I love to see what happens when people discover Luther’s doctrine of vocation. Here Chaplain Mike at Internetmonk looks at St. Paul’s exhortation for the Christian life and contrasts it with what we hear from most pulpits today:
Make it your goal to live a quiet life, minding your own business and working with your hands, just as we instructed you before. Then people who are not Christians will respect the way you live, and you will not need to depend on others.
• 1Thessalonians 4:11-12 (NLT)
Chaplain Mike then contrasts that with what we would be more likely to hear from pulpits today:
In today’s church, we might have expected Paul to give a list of doable activities that one could perform on behalf of others to express love.
We have this thing about being “practical,” and we want to know the “steps” of “application.” We value creative ideas, instructions, a manual with directions to follow. We want to know which books to read, which videos to watch, which seminars to attend, which websites to consult, which counselor can help us make the breakthroughs we need to live this out more fully. Paul does not oblige.
• In today’s church, we might have expected Paul to give examples or tell a story that touches our hearts about how someone showed extraordinary, exemplary love for another, how a person showed sacrificial generosity toward another—perhaps an unworthy recipient—and how God blessed as a result.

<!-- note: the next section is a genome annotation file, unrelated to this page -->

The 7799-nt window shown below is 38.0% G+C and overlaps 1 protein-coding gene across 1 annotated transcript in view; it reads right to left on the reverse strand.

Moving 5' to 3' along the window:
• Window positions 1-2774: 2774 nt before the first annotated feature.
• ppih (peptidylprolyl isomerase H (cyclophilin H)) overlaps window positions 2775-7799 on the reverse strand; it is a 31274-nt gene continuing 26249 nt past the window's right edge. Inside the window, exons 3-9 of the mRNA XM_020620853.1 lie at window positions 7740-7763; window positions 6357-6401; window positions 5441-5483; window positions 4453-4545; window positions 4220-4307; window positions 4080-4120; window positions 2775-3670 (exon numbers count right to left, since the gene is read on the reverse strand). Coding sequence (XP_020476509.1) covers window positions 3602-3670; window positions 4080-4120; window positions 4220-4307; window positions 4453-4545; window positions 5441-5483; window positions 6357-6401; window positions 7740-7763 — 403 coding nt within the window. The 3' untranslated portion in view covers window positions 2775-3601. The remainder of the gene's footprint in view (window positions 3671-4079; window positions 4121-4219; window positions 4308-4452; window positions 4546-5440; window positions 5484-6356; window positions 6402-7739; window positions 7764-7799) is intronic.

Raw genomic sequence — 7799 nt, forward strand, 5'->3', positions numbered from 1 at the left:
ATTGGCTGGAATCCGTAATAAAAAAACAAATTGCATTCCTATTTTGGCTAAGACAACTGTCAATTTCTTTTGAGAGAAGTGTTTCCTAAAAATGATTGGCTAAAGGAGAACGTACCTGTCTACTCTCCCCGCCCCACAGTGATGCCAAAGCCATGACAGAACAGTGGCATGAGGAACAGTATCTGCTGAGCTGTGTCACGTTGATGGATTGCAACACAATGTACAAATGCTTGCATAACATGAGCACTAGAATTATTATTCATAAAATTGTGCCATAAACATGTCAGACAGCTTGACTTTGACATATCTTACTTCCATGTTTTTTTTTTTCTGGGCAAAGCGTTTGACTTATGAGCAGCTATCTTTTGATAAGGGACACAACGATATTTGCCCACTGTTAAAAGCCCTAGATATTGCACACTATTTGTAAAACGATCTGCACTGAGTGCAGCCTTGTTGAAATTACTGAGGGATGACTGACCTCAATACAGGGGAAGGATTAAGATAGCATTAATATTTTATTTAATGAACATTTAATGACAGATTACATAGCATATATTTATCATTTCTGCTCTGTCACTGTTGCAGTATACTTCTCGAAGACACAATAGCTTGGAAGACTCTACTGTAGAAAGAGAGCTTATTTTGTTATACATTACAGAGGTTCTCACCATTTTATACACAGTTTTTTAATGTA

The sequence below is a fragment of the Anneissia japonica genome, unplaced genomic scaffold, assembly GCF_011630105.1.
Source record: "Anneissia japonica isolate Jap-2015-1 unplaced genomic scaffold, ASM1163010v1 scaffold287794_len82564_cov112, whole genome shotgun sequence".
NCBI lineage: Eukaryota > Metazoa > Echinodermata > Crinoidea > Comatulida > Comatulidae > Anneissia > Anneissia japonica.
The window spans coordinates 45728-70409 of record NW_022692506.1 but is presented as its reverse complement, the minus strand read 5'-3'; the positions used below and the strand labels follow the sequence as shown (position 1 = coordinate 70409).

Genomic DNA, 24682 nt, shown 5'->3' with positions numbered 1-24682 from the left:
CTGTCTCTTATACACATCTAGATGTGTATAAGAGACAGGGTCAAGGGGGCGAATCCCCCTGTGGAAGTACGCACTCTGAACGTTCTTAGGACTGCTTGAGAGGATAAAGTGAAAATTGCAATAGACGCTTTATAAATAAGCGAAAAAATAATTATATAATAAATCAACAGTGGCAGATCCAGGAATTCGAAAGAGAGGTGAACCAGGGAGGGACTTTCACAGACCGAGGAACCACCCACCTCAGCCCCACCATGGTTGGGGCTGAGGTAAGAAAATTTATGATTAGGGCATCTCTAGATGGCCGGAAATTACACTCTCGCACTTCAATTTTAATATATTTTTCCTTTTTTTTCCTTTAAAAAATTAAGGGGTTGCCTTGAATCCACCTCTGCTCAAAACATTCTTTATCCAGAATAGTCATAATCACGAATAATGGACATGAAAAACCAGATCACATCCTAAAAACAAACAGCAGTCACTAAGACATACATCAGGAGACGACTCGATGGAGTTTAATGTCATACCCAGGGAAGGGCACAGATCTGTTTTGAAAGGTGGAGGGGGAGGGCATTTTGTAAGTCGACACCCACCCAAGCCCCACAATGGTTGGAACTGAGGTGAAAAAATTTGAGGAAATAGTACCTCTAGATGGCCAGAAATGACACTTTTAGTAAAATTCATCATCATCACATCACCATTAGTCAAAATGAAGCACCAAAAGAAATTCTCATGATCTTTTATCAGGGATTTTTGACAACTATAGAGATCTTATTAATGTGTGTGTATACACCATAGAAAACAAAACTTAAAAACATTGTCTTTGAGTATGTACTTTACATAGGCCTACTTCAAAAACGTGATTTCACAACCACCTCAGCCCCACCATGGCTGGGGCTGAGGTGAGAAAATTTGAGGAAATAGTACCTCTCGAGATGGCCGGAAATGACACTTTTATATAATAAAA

Perhaps the person who received love opened his or her heart to Christ. Or maybe the person who sacrificed received back abundant blessings from the Lord for showing such love. Maybe a marriage was saved, a prodigal came home, a life turned around. Perhaps a video clip would be shown of people extending themselves in remarkable ways to serve and bless others. But Paul gives no such heart-tugging motivational example or story. . . .
Paul’s encouragement, instead, must seem remarkably lackluster and ordinary from the point of view of those who invest so much in spiritual engineering and technology, motivational methods, and churchianity. . . .
• Live a quiet life.
• Mind your own business.
• Work with your hands.
The best way to show Christian love to others? It almost sounds like a prescription for a small, selfish life! Yet this is how the Apostle, by divine inspiration, encourages us to live.
Paul commends a life that is the very opposite of activist churchianity. Instead, he advocates the way of Christian vocation—Walk humbly and quietly with God. Don’t think it’s your job to change the world. Quit sticking your nose in everybody else’s business. Do your work and do it well. Let Christ’s love for others grow naturally out of that soil. Earn the respect of your neighbors over time as you live your life in Christ. Slow down. Get small. Run quiet. Go deep. Grow up. Keep on keeping on. Stand on your own two feet. Become a mature human being.
Not sexy at all. Kind of disappointing.
Maybe the video will be more practical.